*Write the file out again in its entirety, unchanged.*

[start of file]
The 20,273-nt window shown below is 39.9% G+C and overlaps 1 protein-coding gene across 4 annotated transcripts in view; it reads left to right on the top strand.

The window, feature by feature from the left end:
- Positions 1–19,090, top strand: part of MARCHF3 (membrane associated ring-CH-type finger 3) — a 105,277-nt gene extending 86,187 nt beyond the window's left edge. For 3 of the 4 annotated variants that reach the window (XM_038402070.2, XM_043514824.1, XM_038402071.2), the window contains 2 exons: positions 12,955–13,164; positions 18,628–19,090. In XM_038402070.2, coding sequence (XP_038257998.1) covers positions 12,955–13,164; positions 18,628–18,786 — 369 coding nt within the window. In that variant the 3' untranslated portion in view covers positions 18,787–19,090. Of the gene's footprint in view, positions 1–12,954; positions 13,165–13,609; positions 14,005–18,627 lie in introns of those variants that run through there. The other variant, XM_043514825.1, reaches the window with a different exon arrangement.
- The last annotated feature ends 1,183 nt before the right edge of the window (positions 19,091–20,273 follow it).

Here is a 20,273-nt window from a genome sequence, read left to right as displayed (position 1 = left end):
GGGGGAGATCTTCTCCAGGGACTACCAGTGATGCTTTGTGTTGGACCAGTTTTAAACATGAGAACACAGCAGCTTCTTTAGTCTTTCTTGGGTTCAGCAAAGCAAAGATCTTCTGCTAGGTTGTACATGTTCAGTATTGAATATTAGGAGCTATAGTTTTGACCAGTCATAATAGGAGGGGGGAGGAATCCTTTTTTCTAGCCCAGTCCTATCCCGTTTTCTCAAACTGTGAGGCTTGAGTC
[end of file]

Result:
The 20,273-nt window shown below is 39.9% G+C and overlaps 1 protein-coding gene across 4 annotated transcripts in view; it reads left to right on the top strand.

The window, feature by feature from the left end:
- Positions 1–19,090, top strand: part of MARCHF3 (membrane associated ring-CH-type finger 3) — a 105,277-nt gene extending 86,187 nt beyond the window's left edge. For 3 of the 4 annotated variants that reach the window (XM_038402070.2, XM_043514824.1, XM_038402071.2), the window contains 2 exons: positions 12,955–13,164; positions 18,628–19,090. In XM_038402070.2, coding sequence (XP_038257998.1) covers positions 12,955–13,164; positions 18,628–18,786 — 369 coding nt within the window. In that variant the 3' untranslated portion in view covers positions 18,787–19,090. Of the gene's footprint in view, positions 1–12,954; positions 13,165–13,609; positions 14,005–18,627 lie in introns of those variants that run through there. The other variant, XM_043514825.1, reaches the window with a different exon arrangement.
- The last annotated feature ends 1,183 nt before the right edge of the window (positions 19,091–20,273 follow it).

Here is a 20,273-nt window from a genome sequence, read left to right as displayed (position 1 = left end):
GGGGGAGATCTTCTCCAGGGACTACCAGTGATGCTTTGTGTTGGACCAGTTTTAAACATGAGAACACAGCAGCTTCTTTAGTCTTTCTTGGGTTCAGCAAAGCAAAGATCTTCTGCTAGGTTGTACATGTTCAGTATTGAATATTAGGAGCTATAGTTTTGACCAGTCATAATAGGAGGGGGGAGGAATCCTTTTTTCTAGCCCAGTCCTATCCCGTTTTCTCAAACTGTGAGGCTTGAGTC